Although the same products are used, the timing and application strategy should differ between evergreen and deciduous production. Two reasons for this include the timing of disease occurrence and the differential importance of late-season foliage management between the two production systems. Rust, like all diseases, varies from year to year in the severity and exact timing of when outbreaks start and how bad they get. Typically, in deciduous production areas, rust comes in around or just after harvest, slows in the heat of summer, and picks back up during rainy periods of fall. Deciduous growers have been encouraged to continue management inputs until late fall (about October) when the disease progress slows with drier weather. At that point, the disease contributes to defoliation without demonstrated yield impact the following year. The pathogen does not survive on dead leaves or stems like some other fungi can, so the amount of spores available when new leaves are pushed in spring has been drastically reduced.  


In the southern evergreen-producing regions of the state, rust tends to be slow in summer, becoming problematic around the end of September or thereabouts. Disease pressure persists all the way through harvest and the summer hedge. There are other foliar disease concerns during summer that can require fungicide inputs like anthracnose and target spot, but in evergreen production, these applications don’t usually give the overlapping rust protection afforded to the deciduous system. That means a longer period of time when leaves need protecting, and often that translates to more fungicide inputs required. The same protection vs cure principle applies here in that once the disease becomes severe, options become fewer, less effective, and more costly. Severe rust in evergreen production can even infect and blemish fruit if left unchecked.  


Options to consider: Chlorothalonil (sold as Bravo and others) applications starting late fall, before bloom. Chlorothalonil is a contact fungicide that we cannot use after bloom and that some growers have concerns about causing leaf burn in the heat of summer. When not used during summer, these apps made when disease pressure is generally low and starting to increase make good sense. As the season progresses, scout for rust disease. Scouting means walking rows, turning over leaves with spots and looking for the orange spore masses. As rust starts to pick up on the interior lower canopy leaves, consider using Proline (prothioconazole).  It has stood out in some published research as an excellent choice among DMI products for rust. Other DMI’s with longer PHI’s can also be considered if rust picks up much before bloom (examples: Indar, Tilt). They will have some efficacy, and this will leave the Proline option (7-day PHI) for flare-ups closer to harvest. Abound and Pristine both also have rust efficacy and make for good rotations with one of the DMI’s. If applied at or after bloom, consider tank mixing a captan product with Abound or Pristine, because of the widespread anthracnose ripe rot resistance to these products. One or more of these options employed in the late fall to pre bloom period should do a good job of keeping rust severity low through harvest. These preventive measures will yield better results than those employed once defoliation and fruit infections are common in the field.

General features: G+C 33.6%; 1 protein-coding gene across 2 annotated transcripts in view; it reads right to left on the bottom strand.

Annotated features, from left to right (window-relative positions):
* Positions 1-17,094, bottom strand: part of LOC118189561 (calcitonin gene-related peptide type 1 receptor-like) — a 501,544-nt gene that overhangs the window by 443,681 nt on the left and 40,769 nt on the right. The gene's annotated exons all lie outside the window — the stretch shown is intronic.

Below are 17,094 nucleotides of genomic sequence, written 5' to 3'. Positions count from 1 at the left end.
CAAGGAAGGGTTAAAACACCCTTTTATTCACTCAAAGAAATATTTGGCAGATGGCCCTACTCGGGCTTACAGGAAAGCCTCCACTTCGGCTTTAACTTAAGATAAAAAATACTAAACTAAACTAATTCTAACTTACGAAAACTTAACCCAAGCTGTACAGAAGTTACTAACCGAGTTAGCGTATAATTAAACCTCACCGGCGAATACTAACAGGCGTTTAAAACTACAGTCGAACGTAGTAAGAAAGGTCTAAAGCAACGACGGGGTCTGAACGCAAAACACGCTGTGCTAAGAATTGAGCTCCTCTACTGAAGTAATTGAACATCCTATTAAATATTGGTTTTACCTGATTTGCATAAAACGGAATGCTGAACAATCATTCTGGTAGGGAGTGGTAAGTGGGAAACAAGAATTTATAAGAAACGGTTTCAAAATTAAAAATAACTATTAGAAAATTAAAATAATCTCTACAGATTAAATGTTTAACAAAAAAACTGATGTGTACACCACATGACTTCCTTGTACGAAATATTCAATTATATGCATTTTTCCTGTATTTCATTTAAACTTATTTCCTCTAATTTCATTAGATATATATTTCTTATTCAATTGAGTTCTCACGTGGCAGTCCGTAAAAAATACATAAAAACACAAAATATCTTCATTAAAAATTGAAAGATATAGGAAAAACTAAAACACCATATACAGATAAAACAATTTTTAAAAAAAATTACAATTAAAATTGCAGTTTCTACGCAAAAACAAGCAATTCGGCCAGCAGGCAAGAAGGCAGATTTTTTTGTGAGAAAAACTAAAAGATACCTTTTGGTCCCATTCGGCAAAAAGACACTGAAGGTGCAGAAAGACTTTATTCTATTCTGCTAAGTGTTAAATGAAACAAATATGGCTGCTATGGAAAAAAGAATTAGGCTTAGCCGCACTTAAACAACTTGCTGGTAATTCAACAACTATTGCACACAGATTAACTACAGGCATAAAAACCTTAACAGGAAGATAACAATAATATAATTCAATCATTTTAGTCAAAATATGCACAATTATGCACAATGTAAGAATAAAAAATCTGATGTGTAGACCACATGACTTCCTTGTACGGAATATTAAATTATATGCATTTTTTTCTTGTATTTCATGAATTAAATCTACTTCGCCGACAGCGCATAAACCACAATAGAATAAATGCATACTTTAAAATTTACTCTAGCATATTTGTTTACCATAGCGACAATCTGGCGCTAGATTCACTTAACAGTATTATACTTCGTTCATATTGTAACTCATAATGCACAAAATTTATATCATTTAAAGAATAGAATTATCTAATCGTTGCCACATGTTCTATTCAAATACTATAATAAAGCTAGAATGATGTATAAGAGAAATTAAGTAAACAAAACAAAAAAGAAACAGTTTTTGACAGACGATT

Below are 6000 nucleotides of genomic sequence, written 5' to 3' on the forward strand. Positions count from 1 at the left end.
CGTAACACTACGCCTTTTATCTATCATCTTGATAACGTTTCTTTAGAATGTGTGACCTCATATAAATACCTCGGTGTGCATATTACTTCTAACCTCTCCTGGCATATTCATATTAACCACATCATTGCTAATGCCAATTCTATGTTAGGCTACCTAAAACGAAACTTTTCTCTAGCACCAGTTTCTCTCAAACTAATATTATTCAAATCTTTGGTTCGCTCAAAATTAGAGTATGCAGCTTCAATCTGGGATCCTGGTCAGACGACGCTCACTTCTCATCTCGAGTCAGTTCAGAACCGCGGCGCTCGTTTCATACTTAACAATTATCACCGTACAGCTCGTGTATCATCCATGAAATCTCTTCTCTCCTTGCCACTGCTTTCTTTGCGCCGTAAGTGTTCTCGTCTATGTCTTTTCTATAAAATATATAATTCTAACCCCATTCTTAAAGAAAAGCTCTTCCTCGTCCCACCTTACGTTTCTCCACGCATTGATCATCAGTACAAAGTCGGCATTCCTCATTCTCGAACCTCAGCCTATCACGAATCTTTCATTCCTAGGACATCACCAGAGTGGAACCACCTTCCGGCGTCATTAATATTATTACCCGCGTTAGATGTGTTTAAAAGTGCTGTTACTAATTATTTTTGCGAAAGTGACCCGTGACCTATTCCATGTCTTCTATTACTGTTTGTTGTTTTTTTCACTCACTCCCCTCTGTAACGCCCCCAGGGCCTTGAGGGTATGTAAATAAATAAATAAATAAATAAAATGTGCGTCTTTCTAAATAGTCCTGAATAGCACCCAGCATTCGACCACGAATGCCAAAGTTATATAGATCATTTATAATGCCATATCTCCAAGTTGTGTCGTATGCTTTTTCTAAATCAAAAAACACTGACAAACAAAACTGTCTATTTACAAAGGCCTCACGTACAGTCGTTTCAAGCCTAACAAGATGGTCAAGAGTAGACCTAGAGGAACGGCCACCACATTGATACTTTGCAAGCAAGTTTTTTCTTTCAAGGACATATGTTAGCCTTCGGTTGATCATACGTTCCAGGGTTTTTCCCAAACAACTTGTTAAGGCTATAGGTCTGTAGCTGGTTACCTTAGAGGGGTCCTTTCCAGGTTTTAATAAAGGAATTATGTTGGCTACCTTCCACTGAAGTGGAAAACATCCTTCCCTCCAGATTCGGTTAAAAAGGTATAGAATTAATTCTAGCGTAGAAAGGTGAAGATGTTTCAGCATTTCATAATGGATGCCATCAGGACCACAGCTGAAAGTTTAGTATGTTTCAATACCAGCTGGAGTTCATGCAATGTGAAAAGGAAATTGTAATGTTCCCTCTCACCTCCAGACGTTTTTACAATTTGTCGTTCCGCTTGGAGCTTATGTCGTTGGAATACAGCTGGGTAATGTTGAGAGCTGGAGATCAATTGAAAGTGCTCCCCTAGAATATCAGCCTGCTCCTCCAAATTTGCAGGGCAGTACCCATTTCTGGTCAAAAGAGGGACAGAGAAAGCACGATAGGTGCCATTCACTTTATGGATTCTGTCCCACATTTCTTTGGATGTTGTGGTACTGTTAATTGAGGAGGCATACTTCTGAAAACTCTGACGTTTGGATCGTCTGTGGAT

Dr. Phil Harmon, Professor, UF/IFAS

& Doug Phillips, Blueberry Extension Coordinator, UF/IFAS